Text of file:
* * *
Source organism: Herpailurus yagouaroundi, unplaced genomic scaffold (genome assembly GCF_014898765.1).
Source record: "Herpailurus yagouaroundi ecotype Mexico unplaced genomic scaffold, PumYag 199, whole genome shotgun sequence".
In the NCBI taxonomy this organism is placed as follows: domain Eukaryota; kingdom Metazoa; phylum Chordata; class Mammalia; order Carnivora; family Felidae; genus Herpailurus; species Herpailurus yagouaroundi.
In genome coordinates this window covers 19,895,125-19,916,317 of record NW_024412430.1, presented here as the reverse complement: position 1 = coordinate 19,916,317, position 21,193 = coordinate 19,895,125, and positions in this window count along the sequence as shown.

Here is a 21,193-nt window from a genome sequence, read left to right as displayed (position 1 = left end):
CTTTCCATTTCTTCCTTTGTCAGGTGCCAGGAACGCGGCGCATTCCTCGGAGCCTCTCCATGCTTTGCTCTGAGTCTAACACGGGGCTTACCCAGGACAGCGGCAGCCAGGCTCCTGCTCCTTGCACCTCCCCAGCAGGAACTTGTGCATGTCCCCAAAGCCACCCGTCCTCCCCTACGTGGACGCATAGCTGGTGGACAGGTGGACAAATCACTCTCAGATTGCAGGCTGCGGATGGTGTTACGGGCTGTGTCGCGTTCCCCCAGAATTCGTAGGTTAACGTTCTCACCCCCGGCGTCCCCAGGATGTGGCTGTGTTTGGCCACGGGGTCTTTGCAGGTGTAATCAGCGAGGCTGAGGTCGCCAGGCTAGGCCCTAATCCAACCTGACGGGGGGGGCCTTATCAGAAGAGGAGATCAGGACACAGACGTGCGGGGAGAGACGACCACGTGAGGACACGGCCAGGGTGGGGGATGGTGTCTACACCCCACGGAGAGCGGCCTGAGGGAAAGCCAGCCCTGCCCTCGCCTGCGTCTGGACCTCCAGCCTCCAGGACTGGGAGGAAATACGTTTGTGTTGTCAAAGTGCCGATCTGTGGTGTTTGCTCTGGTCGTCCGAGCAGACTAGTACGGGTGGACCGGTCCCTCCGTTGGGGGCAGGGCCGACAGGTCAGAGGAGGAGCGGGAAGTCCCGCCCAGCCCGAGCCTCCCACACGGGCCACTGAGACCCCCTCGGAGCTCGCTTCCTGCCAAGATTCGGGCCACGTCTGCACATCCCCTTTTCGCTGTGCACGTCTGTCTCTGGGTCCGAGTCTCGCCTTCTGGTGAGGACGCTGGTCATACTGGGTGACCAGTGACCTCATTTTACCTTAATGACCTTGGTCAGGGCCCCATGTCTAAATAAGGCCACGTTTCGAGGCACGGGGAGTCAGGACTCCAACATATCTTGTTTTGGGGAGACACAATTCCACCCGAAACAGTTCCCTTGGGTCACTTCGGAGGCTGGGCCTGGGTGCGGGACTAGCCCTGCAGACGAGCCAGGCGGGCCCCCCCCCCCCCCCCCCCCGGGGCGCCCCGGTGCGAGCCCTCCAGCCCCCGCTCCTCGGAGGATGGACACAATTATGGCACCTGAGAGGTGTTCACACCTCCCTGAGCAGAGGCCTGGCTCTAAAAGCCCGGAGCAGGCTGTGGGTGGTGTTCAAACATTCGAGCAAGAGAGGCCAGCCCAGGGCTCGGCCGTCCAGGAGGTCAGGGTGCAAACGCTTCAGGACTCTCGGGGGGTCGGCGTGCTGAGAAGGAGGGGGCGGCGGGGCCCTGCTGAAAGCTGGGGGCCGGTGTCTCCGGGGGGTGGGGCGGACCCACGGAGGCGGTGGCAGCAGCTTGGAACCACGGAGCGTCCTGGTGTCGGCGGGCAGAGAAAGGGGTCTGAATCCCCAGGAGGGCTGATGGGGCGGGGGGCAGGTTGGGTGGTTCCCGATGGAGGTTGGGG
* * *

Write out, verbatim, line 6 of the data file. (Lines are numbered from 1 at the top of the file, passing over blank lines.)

CTTTCCATTTCTTCCTTTGTCAGGTGCCAGGAACGCGGCGCATTCCTCGGAGCCTCTCCATGCTTTGCTCTGAGTCTAACACGGGGCTTACCCAGGACAGCGGCAGCCAGGCTCCTGCTCCTTGCACCTCCCCAGCAGGAACTTGTGCATGTCCCCAAAGCCACCCGTCCTCCCCTACGTGGACGCATAGCTGGTGGACAGGTGGACAAATCACTCTCAGATTGCAGGCTGCGGATGGTGTTACGGGCTGTGTCGCGTTCCCCCAGAATTCGTAGGTTAACGTTCTCACCCCCGGCGTCCCCAGGATGTGGCTGTGTTTGGCCACGGGGTCTTTGCAGGTGTAATCAGCGAGGCTGAGGTCGCCAGGCTAGGCCCTAATCCAACCTGACGGGGGGGGCCTTATCAGAAGAGGAGATCAGGACACAGACGTGCGGGGAGAGACGACCACGTGAGGACACGGCCAGGGTGGGGGATGGTGTCTACACCCCACGGAGAGCGGCCTGAGGGAAAGCCAGCCCTGCCCTCGCCTGCGTCTGGACCTCCAGCCTCCAGGACTGGGAGGAAATACGTTTGTGTTGTCAAAGTGCCGATCTGTGGTGTTTGCTCTGGTCGTCCGAGCAGACTAGTACGGGTGGACCGGTCCCTCCGTTGGGGGCAGGGCCGACAGGTCAGAGGAGGAGCGGGAAGTCCCGCCCAGCCCGAGCCTCCCACACGGGCCACTGAGACCCCCTCGGAGCTCGCTTCCTGCCAAGATTCGGGCCACGTCTGCACATCCCCTTTTCGCTGTGCACGTCTGTCTCTGGGTCCGAGTCTCGCCTTCTGGTGAGGACGCTGGTCATACTGGGTGACCAGTGACCTCATTTTACCTTAATGACCTTGGTCAGGGCCCCATGTCTAAATAAGGCCACGTTTCGAGGCACGGGGAGTCAGGACTCCAACATATCTTGTTTTGGGGAGACACAATTCCACCCGAAACAGTTCCCTTGGGTCACTTCGGAGGCTGGGCCTGGGTGCGGGACTAGCCCTGCAGACGAGCCAGGCGGGCCCCCCCCCCCCCCCCCCCCGGGGCGCCCCGGTGCGAGCCCTCCAGCCCCCGCTCCTCGGAGGATGGACACAATTATGGCACCTGAGAGGTGTTCACACCTCCCTGAGCAGAGGCCTGGCTCTAAAAGCCCGGAGCAGGCTGTGGGTGGTGTTCAAACATTCGAGCAAGAGAGGCCAGCCCAGGGCTCGGCCGTCCAGGAGGTCAGGGTGCAAACGCTTCAGGACTCTCGGGGGGTCGGCGTGCTGAGAAGGAGGGGGCGGCGGGGCCCTGCTGAAAGCTGGGGGCCGGTGTCTCCGGGGGGTGGGGCGGACCCACGGAGGCGGTGGCAGCAGCTTGGAACCACGGAGCGTCCTGGTGTCGGCGGGCAGAGAAAGGGGTCTGAATCCCCAGGAGGGCTGATGGGGCGGGGGGCAGGTTGGGTGGTTCCCGATGGAGGTTGGGG